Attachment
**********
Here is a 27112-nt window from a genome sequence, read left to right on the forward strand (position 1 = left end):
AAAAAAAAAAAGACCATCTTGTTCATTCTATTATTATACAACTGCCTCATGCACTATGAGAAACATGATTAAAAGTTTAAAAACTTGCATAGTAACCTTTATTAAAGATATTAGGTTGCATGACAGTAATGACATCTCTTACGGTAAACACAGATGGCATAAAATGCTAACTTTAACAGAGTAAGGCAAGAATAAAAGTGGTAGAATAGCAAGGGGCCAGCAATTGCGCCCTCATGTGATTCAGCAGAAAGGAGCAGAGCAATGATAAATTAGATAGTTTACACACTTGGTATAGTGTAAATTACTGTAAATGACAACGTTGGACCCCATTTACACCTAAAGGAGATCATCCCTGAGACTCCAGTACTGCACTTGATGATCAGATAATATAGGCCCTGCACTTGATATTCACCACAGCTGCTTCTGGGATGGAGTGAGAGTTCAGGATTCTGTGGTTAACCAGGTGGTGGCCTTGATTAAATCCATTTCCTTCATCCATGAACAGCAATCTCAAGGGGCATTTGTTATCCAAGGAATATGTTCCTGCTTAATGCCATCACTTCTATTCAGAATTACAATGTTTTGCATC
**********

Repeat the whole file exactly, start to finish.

Here is a 27112-nt window from a genome sequence, read left to right on the forward strand (position 1 = left end):
AAAAAAAAAAAGACCATCTTGTTCATTCTATTATTATACAACTGCCTCATGCACTATGAGAAACATGATTAAAAGTTTAAAAACTTGCATAGTAACCTTTATTAAAGATATTAGGTTGCATGACAGTAATGACATCTCTTACGGTAAACACAGATGGCATAAAATGCTAACTTTAACAGAGTAAGGCAAGAATAAAAGTGGTAGAATAGCAAGGGGCCAGCAATTGCGCCCTCATGTGATTCAGCAGAAAGGAGCAGAGCAATGATAAATTAGATAGTTTACACACTTGGTATAGTGTAAATTACTGTAAATGACAACGTTGGACCCCATTTACACCTAAAGGAGATCATCCCTGAGACTCCAGTACTGCACTTGATGATCAGATAATATAGGCCCTGCACTTGATATTCACCACAGCTGCTTCTGGGATGGAGTGAGAGTTCAGGATTCTGTGGTTAACCAGGTGGTGGCCTTGATTAAATCCATTTCCTTCATCCATGAACAGCAATCTCAAGGGGCATTTGTTATCCAAGGAATATGTTCCTGCTTAATGCCATCACTTCTATTCAGAATTACAATGTTTTGCATC